Another port of call during our April cruise on Holland America was to the Greek Island of Rhodes just south of Turkey. Rhodes is an amazing area of sights and history in a land conquered by Romans, Ottomans, Carthaginians, & then finally Greeks. Instead of taking any formal excursions from the cruise ship, we explored the bay and old town on our own. While Amanda Josey shopped, I went to see the sights.
Rhodes is called the crossroads between Europe, the Middle East, and Africa. From its location on the map can understand why, especially how close it is to Turkey.
People have lived here since 4,000 BC. What is striking about this port city is that it is totally surrounded by a fortified wall built in the 1300s by the Knights Templar in defending the area against the Ottomans from Turkey, who later took over in 1522AD. Turkey is just 10 miles away and can be seen in the distance.
For any history buffs, this was the location of the statue called the “Colossus of Rhodes” , which was a statue of the Greek God Helius (the sun God). Built in 400 BC out of marble, iron, bronze, and gold. It was 100 feet tall and his legs stood across the harbor. It was destroyed in 226BC by an earthquake.
There are only a couple of entrances into the walled city area. This is one called the Gate of the Virgin because it is across from the site of the site where the Church of the Virgin Mary stood.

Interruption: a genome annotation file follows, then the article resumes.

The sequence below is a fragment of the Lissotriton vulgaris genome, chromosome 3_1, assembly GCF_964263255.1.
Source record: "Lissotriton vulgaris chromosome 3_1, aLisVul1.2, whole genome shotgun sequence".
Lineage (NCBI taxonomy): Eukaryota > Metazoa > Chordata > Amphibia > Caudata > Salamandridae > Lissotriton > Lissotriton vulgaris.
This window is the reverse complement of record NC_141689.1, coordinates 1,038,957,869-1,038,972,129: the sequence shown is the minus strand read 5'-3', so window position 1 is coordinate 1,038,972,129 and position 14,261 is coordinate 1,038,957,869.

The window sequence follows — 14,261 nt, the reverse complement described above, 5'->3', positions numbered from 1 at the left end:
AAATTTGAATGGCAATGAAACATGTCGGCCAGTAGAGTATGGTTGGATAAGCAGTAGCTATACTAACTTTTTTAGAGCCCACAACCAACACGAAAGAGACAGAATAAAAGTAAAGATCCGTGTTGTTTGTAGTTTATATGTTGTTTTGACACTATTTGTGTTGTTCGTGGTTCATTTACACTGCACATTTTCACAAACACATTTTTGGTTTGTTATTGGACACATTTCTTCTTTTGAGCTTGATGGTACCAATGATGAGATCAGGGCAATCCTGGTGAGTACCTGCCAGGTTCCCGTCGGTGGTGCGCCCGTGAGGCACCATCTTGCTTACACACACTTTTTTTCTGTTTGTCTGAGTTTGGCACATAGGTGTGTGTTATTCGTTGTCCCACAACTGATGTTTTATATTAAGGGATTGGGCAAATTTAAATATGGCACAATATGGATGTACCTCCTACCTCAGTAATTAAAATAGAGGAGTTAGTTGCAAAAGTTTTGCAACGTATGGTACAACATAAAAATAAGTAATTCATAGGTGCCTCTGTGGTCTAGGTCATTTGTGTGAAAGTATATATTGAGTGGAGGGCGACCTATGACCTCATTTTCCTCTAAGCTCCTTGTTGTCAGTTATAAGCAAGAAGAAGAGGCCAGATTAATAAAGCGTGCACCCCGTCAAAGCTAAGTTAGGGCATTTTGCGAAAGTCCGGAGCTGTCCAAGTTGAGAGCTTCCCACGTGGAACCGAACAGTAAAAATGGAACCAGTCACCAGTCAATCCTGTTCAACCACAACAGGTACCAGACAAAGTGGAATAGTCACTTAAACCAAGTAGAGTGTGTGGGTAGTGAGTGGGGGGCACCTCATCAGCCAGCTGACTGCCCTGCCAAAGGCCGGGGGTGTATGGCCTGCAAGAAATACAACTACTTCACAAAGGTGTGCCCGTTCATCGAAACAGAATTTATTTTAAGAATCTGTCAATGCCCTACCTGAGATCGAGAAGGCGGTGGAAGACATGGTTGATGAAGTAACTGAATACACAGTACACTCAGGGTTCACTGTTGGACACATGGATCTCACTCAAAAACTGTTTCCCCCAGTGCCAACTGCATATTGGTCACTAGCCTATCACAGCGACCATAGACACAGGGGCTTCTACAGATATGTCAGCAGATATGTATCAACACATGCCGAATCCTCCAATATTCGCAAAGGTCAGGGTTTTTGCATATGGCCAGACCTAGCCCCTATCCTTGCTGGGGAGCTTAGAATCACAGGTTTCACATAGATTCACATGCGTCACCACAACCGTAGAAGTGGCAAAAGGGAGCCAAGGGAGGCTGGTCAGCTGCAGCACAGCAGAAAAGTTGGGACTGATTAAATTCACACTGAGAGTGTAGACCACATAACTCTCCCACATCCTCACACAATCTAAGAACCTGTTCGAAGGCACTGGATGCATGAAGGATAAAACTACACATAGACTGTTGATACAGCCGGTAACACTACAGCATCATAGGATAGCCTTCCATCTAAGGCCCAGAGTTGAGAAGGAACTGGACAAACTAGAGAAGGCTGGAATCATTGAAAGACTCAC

Today, the main street through the town is a Bazaar filled with many cafes and shops for tourists. Shop area of the Bazaar. Had to be careful because several scooters would whiz by you. The problem were the ones coming down hill, because the driver “coasted” down the hill to save gas, so you didn’t hear it coming.
The center column is part of the Suleyman Mosque built in the 1500s over the conquered Christian Church of the Apostles. It is still used today, and is such a beautiful sight.
Then, as I headed back to our cruise ship, I passed by the clear water again, admiring the little fishing boats, and the simplicity of a Greek windmill.